Professor Mark Smithers receives John Zalcberg OAM Award for his dedication to gastro-intestinal cancer research

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Surgical oncologist Professor Mark Smithers AM was honoured for his 30-year commitment to discovering better treatments for gastro-intestinal cancers at the 23rd Australasian Gastro-Intestinal Trials Group (AGITG) Annual Scientific Meeting (ASM).

Professor Smithers was recognised as this year’s recipient of the prestigious John Zalcberg OAM Award for Excellence in AGITG Research. This award is presented annually by the AGITG, Australasia’s only non-profit organisation dedicated to conducting clinical trials into all 10 gastro-intestinal cancers.

As a pioneer of AGITG, Professor Smithers has been a dedicated and committed member. Throughout the years, he has held various leadership roles and has consistently contributed to the robust design of AGITG clinical trials, which help to find a better way to treat patients and improve their life expectancy.

Most recently, Professor Smithers input and work as the Surgical lead on AGITGs’ largest ever international trial (TOPGEAR trial – Australia, New Zealand, Canada and Europe) assessing the role of preoperative radiotherapy for resectable gastric cancer, positioned him as the leading recipient of the John Zalcberg OAM Award for Excellence in AGITG Research.

This multidisciplinary study involved the collaborative efforts of radiation oncologists, medical oncologists and surgeons to determine the optimal adjuvant regimen for potentially curable gastric cancer. In June 2021, patient recruitment was completed. This could not have been achieved without the dedication of team members like Professor Smithers. The AGITG team will soon be able to answer one of the most important questions in Upper GI oncology worldwide, how to determine the best combination of chemotherapy, radiotherapy and surgery to improve cure rates.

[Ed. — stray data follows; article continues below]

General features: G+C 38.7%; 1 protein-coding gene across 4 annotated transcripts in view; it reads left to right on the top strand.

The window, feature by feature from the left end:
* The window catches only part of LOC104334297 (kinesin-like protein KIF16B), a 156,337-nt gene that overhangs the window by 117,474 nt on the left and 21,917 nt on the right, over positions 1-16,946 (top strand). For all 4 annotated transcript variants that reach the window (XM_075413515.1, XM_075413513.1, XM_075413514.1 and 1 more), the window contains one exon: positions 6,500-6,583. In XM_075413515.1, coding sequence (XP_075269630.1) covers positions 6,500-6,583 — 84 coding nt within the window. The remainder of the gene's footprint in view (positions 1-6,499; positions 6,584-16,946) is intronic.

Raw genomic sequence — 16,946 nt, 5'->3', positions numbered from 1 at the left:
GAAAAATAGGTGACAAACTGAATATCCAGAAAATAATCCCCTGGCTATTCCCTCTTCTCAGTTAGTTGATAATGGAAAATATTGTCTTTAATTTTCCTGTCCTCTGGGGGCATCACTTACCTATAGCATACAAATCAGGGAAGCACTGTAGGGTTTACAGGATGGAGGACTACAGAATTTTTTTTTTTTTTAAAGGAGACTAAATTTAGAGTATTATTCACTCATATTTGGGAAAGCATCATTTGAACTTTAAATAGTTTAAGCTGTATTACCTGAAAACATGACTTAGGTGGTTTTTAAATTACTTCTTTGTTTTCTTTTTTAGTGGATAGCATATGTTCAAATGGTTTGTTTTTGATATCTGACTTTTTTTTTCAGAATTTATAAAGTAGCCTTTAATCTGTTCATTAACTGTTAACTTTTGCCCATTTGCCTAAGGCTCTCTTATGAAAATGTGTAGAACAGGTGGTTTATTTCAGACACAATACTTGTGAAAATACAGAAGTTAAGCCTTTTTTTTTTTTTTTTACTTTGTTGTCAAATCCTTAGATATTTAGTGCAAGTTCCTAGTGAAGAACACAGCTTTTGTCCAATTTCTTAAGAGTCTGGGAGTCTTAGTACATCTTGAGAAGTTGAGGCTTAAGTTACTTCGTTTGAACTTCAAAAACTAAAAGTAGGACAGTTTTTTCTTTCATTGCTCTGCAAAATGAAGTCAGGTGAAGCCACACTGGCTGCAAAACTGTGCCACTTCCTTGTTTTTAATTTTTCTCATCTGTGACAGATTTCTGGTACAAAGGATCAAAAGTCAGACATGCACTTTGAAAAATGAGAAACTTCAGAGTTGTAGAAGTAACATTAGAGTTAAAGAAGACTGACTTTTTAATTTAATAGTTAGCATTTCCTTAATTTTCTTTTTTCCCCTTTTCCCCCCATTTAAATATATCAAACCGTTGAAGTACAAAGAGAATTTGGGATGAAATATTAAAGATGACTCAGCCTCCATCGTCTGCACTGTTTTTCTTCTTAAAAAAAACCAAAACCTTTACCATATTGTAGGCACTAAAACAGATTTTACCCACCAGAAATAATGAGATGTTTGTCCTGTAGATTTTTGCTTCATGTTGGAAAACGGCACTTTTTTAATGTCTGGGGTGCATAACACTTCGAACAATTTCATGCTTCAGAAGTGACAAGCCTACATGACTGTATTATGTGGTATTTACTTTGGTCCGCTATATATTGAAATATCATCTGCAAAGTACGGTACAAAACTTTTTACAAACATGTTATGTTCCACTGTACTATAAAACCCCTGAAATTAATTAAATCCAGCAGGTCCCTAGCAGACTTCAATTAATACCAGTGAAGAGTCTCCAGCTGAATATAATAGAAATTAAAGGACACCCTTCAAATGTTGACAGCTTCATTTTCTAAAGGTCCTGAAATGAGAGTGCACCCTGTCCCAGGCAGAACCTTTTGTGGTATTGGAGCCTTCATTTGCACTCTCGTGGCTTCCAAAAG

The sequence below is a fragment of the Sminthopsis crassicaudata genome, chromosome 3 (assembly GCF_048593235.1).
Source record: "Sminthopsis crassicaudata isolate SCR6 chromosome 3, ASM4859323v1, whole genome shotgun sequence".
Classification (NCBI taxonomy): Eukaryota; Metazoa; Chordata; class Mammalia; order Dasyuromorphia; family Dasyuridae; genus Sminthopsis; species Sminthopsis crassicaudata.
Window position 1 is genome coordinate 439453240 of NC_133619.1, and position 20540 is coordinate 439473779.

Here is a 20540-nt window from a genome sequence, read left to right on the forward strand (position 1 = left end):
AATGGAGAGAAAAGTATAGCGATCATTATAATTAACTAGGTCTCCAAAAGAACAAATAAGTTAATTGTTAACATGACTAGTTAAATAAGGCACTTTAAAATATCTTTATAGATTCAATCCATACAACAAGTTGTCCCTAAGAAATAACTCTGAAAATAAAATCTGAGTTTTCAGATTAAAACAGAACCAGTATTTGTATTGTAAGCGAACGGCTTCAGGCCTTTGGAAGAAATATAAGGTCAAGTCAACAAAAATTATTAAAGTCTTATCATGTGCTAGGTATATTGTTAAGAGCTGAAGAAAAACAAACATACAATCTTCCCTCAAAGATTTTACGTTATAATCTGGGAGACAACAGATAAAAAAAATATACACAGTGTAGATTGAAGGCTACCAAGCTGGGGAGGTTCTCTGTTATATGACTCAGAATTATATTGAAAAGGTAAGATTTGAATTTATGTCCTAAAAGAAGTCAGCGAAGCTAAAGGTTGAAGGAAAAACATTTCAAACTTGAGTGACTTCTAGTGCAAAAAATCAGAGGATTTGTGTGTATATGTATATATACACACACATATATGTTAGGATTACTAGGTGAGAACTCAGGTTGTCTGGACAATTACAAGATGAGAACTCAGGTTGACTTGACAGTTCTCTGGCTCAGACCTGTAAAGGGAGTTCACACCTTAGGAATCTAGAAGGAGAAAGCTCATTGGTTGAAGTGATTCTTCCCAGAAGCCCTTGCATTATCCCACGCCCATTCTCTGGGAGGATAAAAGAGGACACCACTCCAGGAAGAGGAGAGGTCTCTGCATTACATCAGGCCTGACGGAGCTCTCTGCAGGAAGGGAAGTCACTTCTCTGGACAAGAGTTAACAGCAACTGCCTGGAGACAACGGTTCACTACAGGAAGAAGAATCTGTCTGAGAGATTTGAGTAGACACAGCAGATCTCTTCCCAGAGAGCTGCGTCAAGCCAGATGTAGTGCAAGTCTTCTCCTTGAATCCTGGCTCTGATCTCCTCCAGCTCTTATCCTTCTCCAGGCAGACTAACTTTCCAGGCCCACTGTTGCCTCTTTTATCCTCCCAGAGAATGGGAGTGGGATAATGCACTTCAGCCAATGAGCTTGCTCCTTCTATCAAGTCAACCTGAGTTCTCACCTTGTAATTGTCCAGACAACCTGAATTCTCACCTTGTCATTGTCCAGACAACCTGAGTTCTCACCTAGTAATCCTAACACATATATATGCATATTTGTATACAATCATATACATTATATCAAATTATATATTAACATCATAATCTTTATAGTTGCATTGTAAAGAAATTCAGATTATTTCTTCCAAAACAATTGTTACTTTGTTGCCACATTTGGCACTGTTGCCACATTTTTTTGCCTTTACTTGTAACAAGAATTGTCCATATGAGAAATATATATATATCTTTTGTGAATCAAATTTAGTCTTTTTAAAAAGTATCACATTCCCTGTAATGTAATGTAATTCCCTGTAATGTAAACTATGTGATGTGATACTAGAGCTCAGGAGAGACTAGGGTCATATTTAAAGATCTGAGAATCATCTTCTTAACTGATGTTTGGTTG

“It’s a great honour to be the recipient of this year’s John Zalcberg Award,” says Professor Smithers. “I’m incredibly proud to be a founding member of AGITG. Back in 1991, a handful of researchers came together to try and improve the outcomes for their patients – back then 36% was the five-year survival rate for Australians diagnosed with gastrointestinal cancer, by establishing better collaboration amongst all the specialists that treat the disease, through the development of clinical trials of new treatments of combinations of known treatment such as surgery, chemotherapy and radiotherapy.

Thirty years later, that small group has grown to over 1,500 Australian and New Zealand medical professions all united by the shared goal of creating a world free from GI cancer. There’s no doubt in my mind that over the three decades, we’ve seen improvements in outcomes for patients with GI cancers, and we all remain highly committed to continuing these improvements both in patient survival and improvement of their quality of life.

Chair of the AGITG, Dr Lorraine Chantrill, says “Professor Smithers is highly deserving of this award, and it is so fitting that his achievements have been recognised at our ASM which is celebrating the organisation’s 30-year milestone. It’s truly special to be able to commemorate achievements of the past three decades and looking ahead to a future of innovative research and breakthroughs.”

Source: AGITG 


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